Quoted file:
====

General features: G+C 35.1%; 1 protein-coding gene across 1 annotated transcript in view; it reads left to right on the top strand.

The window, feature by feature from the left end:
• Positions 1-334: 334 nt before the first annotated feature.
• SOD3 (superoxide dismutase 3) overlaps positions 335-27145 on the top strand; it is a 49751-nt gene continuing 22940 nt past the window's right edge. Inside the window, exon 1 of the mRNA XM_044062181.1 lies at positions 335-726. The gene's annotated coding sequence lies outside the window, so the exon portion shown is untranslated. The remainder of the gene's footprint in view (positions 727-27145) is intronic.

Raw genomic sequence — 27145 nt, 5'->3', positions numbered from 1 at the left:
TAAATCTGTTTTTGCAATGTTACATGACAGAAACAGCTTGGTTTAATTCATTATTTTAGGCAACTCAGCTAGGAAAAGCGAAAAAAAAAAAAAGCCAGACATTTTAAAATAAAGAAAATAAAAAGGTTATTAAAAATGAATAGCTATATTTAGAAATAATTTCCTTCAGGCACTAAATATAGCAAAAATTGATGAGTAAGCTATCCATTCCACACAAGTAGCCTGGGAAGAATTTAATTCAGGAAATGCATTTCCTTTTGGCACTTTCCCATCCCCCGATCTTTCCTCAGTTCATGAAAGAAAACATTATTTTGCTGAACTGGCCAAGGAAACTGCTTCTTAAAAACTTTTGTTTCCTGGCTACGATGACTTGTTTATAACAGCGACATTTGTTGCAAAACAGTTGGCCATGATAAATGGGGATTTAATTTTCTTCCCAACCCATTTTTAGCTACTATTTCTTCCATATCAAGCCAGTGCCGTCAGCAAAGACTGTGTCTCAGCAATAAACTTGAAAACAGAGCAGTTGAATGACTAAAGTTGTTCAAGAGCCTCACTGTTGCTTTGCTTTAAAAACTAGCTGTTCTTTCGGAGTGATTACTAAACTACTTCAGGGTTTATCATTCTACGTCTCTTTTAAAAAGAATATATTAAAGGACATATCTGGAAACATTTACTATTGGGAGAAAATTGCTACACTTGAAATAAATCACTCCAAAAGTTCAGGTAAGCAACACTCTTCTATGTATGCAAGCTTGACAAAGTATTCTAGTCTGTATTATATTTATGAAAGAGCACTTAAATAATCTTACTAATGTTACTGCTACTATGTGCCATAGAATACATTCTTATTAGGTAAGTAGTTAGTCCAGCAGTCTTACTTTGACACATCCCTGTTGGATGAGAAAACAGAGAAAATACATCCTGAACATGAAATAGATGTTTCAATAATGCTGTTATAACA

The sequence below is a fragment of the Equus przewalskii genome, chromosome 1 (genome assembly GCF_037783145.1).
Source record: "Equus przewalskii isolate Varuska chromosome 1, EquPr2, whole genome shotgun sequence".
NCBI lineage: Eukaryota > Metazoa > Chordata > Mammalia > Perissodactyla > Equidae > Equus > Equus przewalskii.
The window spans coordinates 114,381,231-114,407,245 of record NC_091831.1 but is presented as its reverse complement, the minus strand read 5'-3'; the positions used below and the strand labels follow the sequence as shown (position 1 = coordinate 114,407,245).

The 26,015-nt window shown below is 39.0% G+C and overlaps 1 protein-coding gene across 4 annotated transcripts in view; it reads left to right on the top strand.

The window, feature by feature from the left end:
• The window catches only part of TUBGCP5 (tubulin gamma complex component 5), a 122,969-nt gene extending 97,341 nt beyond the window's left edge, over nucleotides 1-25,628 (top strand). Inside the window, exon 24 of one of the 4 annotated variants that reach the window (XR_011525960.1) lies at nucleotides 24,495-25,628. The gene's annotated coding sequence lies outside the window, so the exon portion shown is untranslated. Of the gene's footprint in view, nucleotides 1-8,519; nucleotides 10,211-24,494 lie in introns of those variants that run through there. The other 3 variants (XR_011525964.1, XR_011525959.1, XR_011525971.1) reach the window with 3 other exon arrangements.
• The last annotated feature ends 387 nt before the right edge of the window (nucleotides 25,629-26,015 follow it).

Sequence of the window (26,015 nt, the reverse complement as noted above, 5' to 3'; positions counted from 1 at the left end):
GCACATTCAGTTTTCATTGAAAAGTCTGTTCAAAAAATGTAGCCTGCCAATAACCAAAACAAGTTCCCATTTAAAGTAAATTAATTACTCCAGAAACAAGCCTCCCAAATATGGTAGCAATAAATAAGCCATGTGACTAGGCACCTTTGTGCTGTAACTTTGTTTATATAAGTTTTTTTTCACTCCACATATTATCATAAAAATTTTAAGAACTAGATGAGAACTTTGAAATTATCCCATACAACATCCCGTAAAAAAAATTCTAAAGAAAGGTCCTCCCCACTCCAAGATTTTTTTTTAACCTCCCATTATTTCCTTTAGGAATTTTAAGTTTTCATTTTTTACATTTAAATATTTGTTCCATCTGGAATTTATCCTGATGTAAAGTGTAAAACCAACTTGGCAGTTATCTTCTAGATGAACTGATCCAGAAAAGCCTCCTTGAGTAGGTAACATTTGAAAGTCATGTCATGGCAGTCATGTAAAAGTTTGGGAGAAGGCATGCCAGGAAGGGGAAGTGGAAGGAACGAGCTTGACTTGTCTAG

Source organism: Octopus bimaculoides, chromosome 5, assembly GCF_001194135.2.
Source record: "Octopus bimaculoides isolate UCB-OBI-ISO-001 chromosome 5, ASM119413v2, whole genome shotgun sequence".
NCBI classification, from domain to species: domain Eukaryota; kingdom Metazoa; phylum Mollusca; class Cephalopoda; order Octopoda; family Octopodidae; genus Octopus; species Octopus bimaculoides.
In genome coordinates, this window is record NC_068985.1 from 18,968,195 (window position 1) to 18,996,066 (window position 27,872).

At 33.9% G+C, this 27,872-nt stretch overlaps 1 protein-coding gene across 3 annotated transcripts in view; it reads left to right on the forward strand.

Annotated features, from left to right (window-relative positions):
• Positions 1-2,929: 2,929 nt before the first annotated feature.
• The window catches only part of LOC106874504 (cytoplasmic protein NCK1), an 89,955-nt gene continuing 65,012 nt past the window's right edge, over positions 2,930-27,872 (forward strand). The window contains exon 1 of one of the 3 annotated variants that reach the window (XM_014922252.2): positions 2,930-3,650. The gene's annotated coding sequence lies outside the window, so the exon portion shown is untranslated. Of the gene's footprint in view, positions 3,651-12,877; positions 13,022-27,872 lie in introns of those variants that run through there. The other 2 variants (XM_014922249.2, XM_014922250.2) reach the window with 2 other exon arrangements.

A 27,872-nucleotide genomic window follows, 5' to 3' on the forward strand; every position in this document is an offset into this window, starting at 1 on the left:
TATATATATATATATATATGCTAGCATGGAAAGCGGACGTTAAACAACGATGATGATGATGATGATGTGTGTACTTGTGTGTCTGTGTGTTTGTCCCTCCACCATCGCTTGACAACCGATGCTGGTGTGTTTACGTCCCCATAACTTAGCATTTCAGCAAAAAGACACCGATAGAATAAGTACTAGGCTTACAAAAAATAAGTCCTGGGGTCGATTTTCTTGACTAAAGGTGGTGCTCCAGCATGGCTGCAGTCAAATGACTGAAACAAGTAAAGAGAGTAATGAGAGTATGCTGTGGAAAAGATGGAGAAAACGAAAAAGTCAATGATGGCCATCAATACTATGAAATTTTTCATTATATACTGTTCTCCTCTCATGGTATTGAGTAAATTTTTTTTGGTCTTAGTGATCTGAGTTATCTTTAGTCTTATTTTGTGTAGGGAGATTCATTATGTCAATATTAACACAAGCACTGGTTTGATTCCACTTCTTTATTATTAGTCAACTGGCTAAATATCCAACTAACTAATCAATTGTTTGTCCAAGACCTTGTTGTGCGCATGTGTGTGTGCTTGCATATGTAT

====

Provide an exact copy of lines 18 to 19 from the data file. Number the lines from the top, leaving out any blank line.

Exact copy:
Source record: "Octopus bimaculoides isolate UCB-OBI-ISO-001 chromosome 5, ASM119413v2, whole genome shotgun sequence".
NCBI classification, from domain to species: domain Eukaryota; kingdom Metazoa; phylum Mollusca; class Cephalopoda; order Octopoda; family Octopodidae; genus Octopus; species Octopus bimaculoides.